Maple Leaf Foods announced its DNA traceability program for its pork products earlier this year, but so far no such pork products have been offered to the market. However, that will change next month (December), as the first products hit the market. They will head for Japan, which after all is the primary motivation behind the effort. Maple Leaf exports 40 percent to 60 percent of its meat products.
Maple Leaf's DNA process allows the packer to trace a piece of meat from the grocery store shelf back to the animal.
It could give Maple Leaf, and Canada an edge in the export market, which is exactly
the goal of Michael McCain, Maple Leaf's chief executive officer. Many Japanese already view Canadian and U.S. pork as comparable in terms of quality– possibly with Canada having an edge. Canada also has left Japanese importers that it's more likely to accommodate their requests than U.S. suppliers.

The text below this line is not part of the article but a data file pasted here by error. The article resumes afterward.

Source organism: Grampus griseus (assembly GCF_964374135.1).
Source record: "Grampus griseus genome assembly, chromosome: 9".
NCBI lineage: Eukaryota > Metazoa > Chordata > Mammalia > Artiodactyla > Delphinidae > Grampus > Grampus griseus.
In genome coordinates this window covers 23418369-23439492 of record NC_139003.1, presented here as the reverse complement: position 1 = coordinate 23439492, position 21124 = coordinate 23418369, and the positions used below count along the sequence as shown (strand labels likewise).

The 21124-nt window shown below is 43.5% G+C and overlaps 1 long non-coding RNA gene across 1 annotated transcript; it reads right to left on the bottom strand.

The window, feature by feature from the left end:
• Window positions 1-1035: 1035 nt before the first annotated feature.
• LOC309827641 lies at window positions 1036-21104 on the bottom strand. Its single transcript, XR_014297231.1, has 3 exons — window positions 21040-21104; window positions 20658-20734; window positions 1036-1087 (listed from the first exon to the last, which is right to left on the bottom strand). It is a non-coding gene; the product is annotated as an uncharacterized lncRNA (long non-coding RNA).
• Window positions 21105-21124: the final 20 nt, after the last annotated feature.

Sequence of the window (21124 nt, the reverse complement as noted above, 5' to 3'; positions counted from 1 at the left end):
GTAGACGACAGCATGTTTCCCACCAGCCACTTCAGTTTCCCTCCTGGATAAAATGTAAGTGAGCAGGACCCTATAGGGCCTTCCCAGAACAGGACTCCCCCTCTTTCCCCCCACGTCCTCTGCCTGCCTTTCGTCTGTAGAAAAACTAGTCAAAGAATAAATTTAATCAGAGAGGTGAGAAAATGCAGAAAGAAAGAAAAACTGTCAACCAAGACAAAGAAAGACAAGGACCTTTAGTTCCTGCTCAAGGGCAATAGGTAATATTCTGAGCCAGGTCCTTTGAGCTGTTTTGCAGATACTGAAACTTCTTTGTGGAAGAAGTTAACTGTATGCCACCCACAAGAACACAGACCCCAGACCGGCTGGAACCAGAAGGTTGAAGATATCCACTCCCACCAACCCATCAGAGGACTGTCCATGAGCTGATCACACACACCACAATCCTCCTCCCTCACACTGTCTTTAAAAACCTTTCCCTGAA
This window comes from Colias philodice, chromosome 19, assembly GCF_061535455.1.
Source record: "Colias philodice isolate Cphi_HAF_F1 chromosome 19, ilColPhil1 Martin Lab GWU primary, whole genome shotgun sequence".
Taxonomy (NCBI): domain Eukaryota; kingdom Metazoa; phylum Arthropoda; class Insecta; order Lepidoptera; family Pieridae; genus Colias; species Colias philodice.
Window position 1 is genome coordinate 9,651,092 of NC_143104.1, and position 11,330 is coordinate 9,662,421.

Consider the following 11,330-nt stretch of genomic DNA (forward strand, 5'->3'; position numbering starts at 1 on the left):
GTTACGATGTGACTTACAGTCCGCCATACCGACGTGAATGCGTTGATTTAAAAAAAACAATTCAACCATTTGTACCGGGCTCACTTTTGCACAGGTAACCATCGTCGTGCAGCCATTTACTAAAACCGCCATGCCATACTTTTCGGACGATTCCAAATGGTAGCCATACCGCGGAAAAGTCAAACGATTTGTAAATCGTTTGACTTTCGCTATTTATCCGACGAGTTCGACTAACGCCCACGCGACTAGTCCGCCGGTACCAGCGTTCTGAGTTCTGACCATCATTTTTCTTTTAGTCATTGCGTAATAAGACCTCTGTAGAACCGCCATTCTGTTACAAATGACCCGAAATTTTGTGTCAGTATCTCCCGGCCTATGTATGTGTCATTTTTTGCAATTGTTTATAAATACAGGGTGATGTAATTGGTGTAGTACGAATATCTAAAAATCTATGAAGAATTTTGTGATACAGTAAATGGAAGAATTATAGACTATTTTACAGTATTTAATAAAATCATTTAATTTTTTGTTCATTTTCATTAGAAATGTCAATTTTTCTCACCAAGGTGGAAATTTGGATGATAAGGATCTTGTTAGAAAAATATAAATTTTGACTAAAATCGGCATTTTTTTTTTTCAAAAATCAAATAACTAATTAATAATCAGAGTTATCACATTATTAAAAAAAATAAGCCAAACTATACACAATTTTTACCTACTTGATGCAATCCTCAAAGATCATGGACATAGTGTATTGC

McCain believes DNA traceability should be adopted by all participants in Canada's meat industry. He says the Canadian food and meat processing industry can differentiate itself from global competitors– such as the United States– by emphasizing the meat safety benefits of DNA tracking. He points to consumers' heightened food-safety concerns as reasons why. He also believes it could help keep borders open to Canadian meat products.
He may be right. Whether DNA provides added security or window dressing to meat buyers and consumers is yet to be seen. It looks like we're all getting closer to finding out. Regardless, it may simple raise the bar for all competitors.